• FIG. 4 depicts one embodiment in which machine control indicator 402 communicates with customer service device 410 via customer's computer 404 (e.g., a laptop), customer's wireless device 406 and wide area network 408 (e.g., the internet). Customer's computer 404 communicates with machine control indicator 402 and transmits information received from machine control indicator 402 to customer service device 410. Customer's computer 404 also transmits information from customer service device 410 to machine control indicator 402. The transfer of information can be used to provide capabilities including remote cab control, menu setup setting transfer, other record transfer, etc.
  • The wireless capability of the machine control indicator allows a user with a user device to stand in the general vicinity of the indicator and communicate with the indicator. This wireless capability allows a user to move around a machine associated with the machine control indicator and still view information from the indicator as well as control the indicator. As such, a user can perform various tasks without the need to be within reach of the indicator. In one embodiment, a customer service device can receive information directly from an indicator or via a user device. Various configurations which allow a customer service representative to view and/or modify indicator settings and information or a user to view and/or modify indicator settings are possible using one of the embodiments shown in FIGS. 1 through 4.
  • In one embodiment, a machine control indicator (e.g., 106, 202, 302, or 402) is provided with wireless circuitry internally mounted. In one embodiment, wireless circuitry is added to a machine control indicator in the form of an external add on device. Such an external device, in one embodiment is connected to the machine control indicator via a wired connection, such as a wired connection to a serial port. In one embodiment, a J905 connector, or other connector, is added to machine control indictor to allow the machine control indicator to be connected to other devices using, for example, an external radio module (ERM) or serial cable. In one embodiment, an internal diagnostic cable is located inside a machine control indicator that allows connection to other devices using, for example, an ERM or serial cable. In one embodiment, an internal diagnostic connection point (e.g., a header) is located inside each machine control indicator that allows connection to other devices using, for example, an ERM or serial cable.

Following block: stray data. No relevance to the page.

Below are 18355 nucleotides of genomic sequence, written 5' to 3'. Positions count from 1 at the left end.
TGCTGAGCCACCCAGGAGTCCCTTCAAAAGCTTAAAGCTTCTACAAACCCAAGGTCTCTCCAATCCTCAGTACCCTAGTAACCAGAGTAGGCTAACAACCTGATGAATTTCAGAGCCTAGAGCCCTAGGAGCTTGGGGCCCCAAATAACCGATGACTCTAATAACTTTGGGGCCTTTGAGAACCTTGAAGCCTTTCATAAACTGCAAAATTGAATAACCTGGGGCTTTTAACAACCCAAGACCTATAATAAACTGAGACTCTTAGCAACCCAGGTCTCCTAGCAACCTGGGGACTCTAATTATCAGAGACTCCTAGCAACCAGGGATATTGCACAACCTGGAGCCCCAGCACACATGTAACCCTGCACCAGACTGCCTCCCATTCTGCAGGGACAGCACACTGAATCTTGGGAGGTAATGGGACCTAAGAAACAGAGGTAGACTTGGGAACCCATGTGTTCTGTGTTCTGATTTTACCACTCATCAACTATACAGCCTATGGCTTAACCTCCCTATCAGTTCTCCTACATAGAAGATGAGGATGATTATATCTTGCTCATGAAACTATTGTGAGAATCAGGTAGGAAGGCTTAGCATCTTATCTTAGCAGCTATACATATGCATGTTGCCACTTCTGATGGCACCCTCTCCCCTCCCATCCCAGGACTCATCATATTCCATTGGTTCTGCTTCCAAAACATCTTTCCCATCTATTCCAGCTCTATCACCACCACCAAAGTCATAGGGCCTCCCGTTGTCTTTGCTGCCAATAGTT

• Returning to FIG. 1, communication among machine control indicator 106, user device 120, and customer service device 124 facilitates multiple operations as follows.
  • Communication facilitates bi-directional transfer of indicator calibration and menu settings to and through the application (referred to as an “app”) operating on user device 120. This allows service centers to connect to the indicator to backup and/or change the indicator's menu settings remotely. The indicator's menu settings can be transferred to and stored on the app to create a backup on the app device, to e-mail the settings to a customer service center for review, to transfer revised settings e-mailed from a customer service center through the app to the indicator, and/or allow data located on the app to be accessible to e-mail and other apps.
  • In one embodiment, information provided by an indicator can be viewed remotely using various devices. In one embodiment, “cab control” allows a user to view indicator information and interact with an indicator remotely. For example, a device facilitating cab control can be located in a cab of front loader 104 shown in FIG. 1. Cab control allows a user in the cab of front loader 104 to see how much of an ingredient has been added to mixer 102 as the user is operating front loader 104 and may not be in viewing range of an indicator associated with mixer 102.
  • Communication also facilitates real-time cab control via customer service device 124. This provides a customer service representative with the ability to interact with the indicator remotely in a manner similar to how a user can interact directly with the indicator. This allows a remote customer service representative to see everything a local cab control app screen is displaying on a user device. It also allows the service center to operate the indicator remotely (e.g., push keys, read the display, change menu settings, etc.). It also allows the service center to observe how a customer is running the indicator.
  • Communication also facilitates cab control via user device 120. This allows user device 120 to interact with the indicator remotely (e.g., push buttons, read the display, change calibration and menu settings, etc.) via an app running on user device 120. It should be noted that real-time cab control via customer service device 124 and via user device 120 can occur simultaneously.